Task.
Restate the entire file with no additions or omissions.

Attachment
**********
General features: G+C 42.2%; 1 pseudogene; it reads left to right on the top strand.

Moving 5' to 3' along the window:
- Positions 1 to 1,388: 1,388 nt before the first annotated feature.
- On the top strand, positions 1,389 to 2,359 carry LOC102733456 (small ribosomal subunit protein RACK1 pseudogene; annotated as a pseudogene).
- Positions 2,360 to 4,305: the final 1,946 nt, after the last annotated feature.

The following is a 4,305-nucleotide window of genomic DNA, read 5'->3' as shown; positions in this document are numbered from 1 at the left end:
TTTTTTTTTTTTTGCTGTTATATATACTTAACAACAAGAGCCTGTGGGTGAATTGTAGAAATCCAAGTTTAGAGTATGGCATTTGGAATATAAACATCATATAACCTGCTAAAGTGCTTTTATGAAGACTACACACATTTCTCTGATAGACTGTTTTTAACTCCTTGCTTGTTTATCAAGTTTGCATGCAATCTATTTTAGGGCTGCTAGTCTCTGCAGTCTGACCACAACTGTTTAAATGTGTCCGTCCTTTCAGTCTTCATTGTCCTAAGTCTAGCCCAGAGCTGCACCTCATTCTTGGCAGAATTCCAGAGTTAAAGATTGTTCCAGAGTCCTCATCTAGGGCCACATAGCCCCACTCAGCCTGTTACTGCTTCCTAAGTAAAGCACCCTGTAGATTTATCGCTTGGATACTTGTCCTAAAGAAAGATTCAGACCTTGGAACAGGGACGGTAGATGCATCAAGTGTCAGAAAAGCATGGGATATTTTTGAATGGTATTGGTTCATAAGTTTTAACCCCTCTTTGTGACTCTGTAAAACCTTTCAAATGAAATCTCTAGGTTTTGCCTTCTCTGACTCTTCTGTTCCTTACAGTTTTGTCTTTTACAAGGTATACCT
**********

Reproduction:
General features: G+C 42.2%; 1 pseudogene; it reads left to right on the top strand.

Moving 5' to 3' along the window:
- Positions 1 to 1,388: 1,388 nt before the first annotated feature.
- On the top strand, positions 1,389 to 2,359 carry LOC102733456 (small ribosomal subunit protein RACK1 pseudogene; annotated as a pseudogene).
- Positions 2,360 to 4,305: the final 1,946 nt, after the last annotated feature.

The following is a 4,305-nucleotide window of genomic DNA, read 5'->3' as shown; positions in this document are numbered from 1 at the left end:
TTTTTTTTTTTTTGCTGTTATATATACTTAACAACAAGAGCCTGTGGGTGAATTGTAGAAATCCAAGTTTAGAGTATGGCATTTGGAATATAAACATCATATAACCTGCTAAAGTGCTTTTATGAAGACTACACACATTTCTCTGATAGACTGTTTTTAACTCCTTGCTTGTTTATCAAGTTTGCATGCAATCTATTTTAGGGCTGCTAGTCTCTGCAGTCTGACCACAACTGTTTAAATGTGTCCGTCCTTTCAGTCTTCATTGTCCTAAGTCTAGCCCAGAGCTGCACCTCATTCTTGGCAGAATTCCAGAGTTAAAGATTGTTCCAGAGTCCTCATCTAGGGCCACATAGCCCCACTCAGCCTGTTACTGCTTCCTAAGTAAAGCACCCTGTAGATTTATCGCTTGGATACTTGTCCTAAAGAAAGATTCAGACCTTGGAACAGGGACGGTAGATGCATCAAGTGTCAGAAAAGCATGGGATATTTTTGAATGGTATTGGTTCATAAGTTTTAACCCCTCTTTGTGACTCTGTAAAACCTTTCAAATGAAATCTCTAGGTTTTGCCTTCTCTGACTCTTCTGTTCCTTACAGTTTTGTCTTTTACAAGGTATACCT